Hear Ernest Shackleton Speak About His Antarctic Expedition in a Rare 1909 Recording

What more har­row­ing sto­ry has the his­to­ry of twen­ti­eth-cen­tu­ry explo­ration pro­duced than that of Ernest Shack­le­ton’s dis­as­trous Impe­r­i­al Trans-Antarc­tic Expe­di­tion of 1914–17? With one of their ships, the appro­pri­ate­ly named Endurance, crushed by pack ice, Shack­le­ton and com­pa­ny had to spend years far out­side civ­i­liza­tion, liv­ing in makeshift camps and ulti­mate­ly using a lifeboat to make the gru­el­ing 800-mile jour­ney to the hope of res­cue. Though the hero­ic efforts of Shack­le­ton and oth­ers ensured no loss of life among the men they led, mak­ing the expe­di­tion at least a suc­cess in sur­vival terms, the famed explor­er had had much bet­ter luck last time.

Shack­le­ton’s British Antarc­tic Expe­di­tion of 1907-09, also known as the Nim­rod Expe­di­tion, took him and his crew near­ly to the South Pole, set­ting a record for the longest south­ern polar expe­di­tion to that date. Or, to describe the achieve­ment in Shack­le­ton’s own words, “We reached a point with­in 97 geo­graph­i­cal miles of the South Pole; the only thing that stopped us from reach­ing the actu­al point was the lack of fifty pounds of food. Anoth­er par­ty reached, for the first time, the South Mag­net­ic Pole; anoth­er par­ty reached the sum­mit of a great active vol­cano, Mount Ere­bus. We made many inter­est­ing geo­log­i­cal and sci­en­tif­ic dis­cov­er­ies and had many nar­row escapes through­out the whole time.”

You can even hear that account giv­en in Shack­le­ton’s own voice in the video above, which cap­tures the play­back of My South Polar Expe­di­tion, an Edi­son Amberol wax cylin­der record he record­ed in New Zealand just a week after re-enter­ing civ­i­liza­tion. He returned to great acclaim, but also in seri­ous debt, and so putting out a piece of mer­chan­dise like this, and set­ting out on the exten­sive lec­ture tour that fol­lowed, only made good finan­cial sense. But before long, the cel­e­brat­ed Shack­le­ton found him­self at loose ends, becom­ing, in the words of jour­nal­ist and politi­cian Sir Har­ry Brit­tain, “a bit of a float­ing gent,” one who must have felt more than ready to take on a chal­lenge as an ambi­tious Impe­r­i­al Trans-Antarc­tic Expe­di­tion.

As vivid­ly as his­to­ry has remem­bered Shack­le­ton’s Endurance expe­ri­ence, he him­self came home from that sec­ond gru­el­ing voy­age to lit­tle fan­fare. He arrived in Eng­land not just dur­ing the news-dom­i­nat­ing Great War but lat­er than the rest of his crew, hav­ing giv­en anoth­er lec­ture tour in Amer­i­ca first. But this explor­er, it seems, did not live for fan­fare. Despite what hap­pened in his sec­ond Antarc­tic expe­di­tion, he orga­nized a third, the Shack­le­ton-Rowett Expe­di­tion, in 1921, though he died of a heart attack the fol­low­ing year, with the jour­ney still under­way. Shack­le­ton enthu­si­asts, and there are many, can only imag­ine what tales that expe­di­tion would have giv­en their hero to tell — and how they might have sound­ed on the slight­ly high­er-fideli­ty record­ing media devel­oped by the time he’d planned to return.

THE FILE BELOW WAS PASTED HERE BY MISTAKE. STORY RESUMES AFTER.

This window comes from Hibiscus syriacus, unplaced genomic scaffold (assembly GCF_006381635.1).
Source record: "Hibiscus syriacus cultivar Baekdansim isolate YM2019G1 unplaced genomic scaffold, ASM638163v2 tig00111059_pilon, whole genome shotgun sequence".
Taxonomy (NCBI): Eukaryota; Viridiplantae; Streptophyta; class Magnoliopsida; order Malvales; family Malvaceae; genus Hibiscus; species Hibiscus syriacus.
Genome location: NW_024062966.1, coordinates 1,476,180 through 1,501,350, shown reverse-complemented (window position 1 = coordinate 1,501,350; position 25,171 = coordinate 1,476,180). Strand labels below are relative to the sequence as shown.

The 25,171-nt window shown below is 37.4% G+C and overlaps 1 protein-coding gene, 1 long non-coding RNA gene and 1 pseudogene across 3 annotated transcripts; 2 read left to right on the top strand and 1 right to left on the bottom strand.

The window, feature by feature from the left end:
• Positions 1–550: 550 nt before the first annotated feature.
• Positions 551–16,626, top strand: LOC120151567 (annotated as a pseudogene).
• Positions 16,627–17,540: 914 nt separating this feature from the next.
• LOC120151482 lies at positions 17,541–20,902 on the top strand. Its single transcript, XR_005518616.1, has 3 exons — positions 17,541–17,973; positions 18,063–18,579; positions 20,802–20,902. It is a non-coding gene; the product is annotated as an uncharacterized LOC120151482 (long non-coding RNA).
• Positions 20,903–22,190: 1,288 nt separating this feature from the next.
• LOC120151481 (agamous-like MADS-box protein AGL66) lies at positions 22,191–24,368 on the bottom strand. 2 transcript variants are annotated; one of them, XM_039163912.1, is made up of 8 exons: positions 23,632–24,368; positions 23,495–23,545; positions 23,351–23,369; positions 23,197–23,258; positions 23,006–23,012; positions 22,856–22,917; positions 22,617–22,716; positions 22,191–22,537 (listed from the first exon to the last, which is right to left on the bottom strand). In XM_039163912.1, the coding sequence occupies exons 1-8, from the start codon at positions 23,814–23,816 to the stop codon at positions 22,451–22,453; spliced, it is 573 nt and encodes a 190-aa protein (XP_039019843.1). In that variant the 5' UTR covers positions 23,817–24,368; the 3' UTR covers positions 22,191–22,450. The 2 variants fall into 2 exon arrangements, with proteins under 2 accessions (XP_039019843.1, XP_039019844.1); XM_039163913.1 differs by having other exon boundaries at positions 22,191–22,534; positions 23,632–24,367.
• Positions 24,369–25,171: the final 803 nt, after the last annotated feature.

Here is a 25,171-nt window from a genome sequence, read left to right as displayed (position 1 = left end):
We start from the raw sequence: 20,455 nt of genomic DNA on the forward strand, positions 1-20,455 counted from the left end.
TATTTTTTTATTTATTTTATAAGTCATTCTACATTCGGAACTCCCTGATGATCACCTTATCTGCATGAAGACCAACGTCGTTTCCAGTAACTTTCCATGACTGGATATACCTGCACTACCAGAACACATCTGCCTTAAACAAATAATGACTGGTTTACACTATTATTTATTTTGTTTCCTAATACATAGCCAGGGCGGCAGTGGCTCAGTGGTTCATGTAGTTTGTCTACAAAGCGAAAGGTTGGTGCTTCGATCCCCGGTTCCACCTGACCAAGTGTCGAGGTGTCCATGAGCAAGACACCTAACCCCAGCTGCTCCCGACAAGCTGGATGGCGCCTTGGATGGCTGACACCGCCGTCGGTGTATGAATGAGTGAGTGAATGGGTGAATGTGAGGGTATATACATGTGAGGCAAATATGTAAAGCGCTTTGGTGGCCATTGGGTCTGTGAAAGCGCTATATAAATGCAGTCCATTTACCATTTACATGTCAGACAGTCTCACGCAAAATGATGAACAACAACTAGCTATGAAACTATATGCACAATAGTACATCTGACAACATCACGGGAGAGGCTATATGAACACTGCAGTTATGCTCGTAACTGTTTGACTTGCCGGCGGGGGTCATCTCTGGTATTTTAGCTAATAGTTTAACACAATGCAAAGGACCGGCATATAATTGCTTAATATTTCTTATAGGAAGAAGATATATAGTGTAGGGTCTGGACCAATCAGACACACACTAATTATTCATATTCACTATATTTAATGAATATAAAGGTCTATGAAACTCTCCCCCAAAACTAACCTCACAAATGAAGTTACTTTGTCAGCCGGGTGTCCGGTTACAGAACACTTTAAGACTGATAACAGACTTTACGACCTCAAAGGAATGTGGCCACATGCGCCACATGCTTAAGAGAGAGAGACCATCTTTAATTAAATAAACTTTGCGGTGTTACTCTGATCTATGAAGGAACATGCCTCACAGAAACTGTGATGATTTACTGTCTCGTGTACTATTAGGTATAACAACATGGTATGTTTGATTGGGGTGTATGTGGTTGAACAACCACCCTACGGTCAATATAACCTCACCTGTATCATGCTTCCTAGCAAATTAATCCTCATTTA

To hear an audio ver­sion of Shack­le­ton’s har­row­ing 1914–17 voy­age, lis­ten to Endurance: Shack­le­ton’s Incred­i­ble Voy­age, which you can down­load for free if you sign up for Audible.com’s 30-day Free Tri­al pro­gram.

Relat­ed Con­tent:

Google Street View Opens Up a Look at Shackleton’s Antarc­tic

A Beau­ti­ful Drone’s Eye View of Antarc­ti­ca

Based in Seoul, Col­in Mar­shall writes and broad­casts on cities, lan­guage, and style. He’s at work on a book about Los Ange­les, A Los Ange­les Primer, the video series The City in Cin­e­ma, the crowd­fund­ed jour­nal­ism project Where Is the City of the Future?, and the Los Ange­les Review of Books’ Korea Blog. Fol­low him on Twit­ter at @colinmarshall or on Face­book.

by | Permalink | Comments (3) |

Sup­port Open Cul­ture

We’re hop­ing to rely on our loy­al read­ers rather than errat­ic ads. To sup­port Open Cul­ture’s edu­ca­tion­al mis­sion, please con­sid­er mak­ing a dona­tion. We accept Pay­Pal, Ven­mo (@openculture), Patre­on and Cryp­to! Please find all options here. We thank you!

Comments (3)
You can skip to the end and leave a response. Pinging is currently not allowed.
  • Nathan Hardy says:

    This is a won­der­ful chap­ter in his­to­ry. Search­ing for sci­en­tif­ic dis­cov­ery in the midst of glob­al polit­i­cal tur­moil is an admirable con­cept. For those inter­est­ed in Shack­le­ton, the band Have Gun Will Trav­el pro­duced an album writ­ten around the failed attempt to cross the bot­tom of the world and ulti­mate hero­ic res­cue of all the crew.

    Sci­ence from an Easy Chair:


  • Tucker says:

    This is such an inter­est­ing sto­ry and being able to hear it in his own voice and words is amaz­ing. Although he sounds almost sus­pi­cious­ly like John Cleese from Mon­ty Python haha­ha.

  • Anne Strathie says:

    Hel­lo, Col­in — this is won­der­ful! Shack­le­ton refers to mak­ing the record­ing on 30 March 1909, which sug­gests he was in New Zealand or Aus­tralia at the time. Do you know which one it is (it relates to some research I’m doing) about his jour­ney back to Britain. Many thanks, Anne

Leave a Reply

Open Culture was founded by Dan Colman.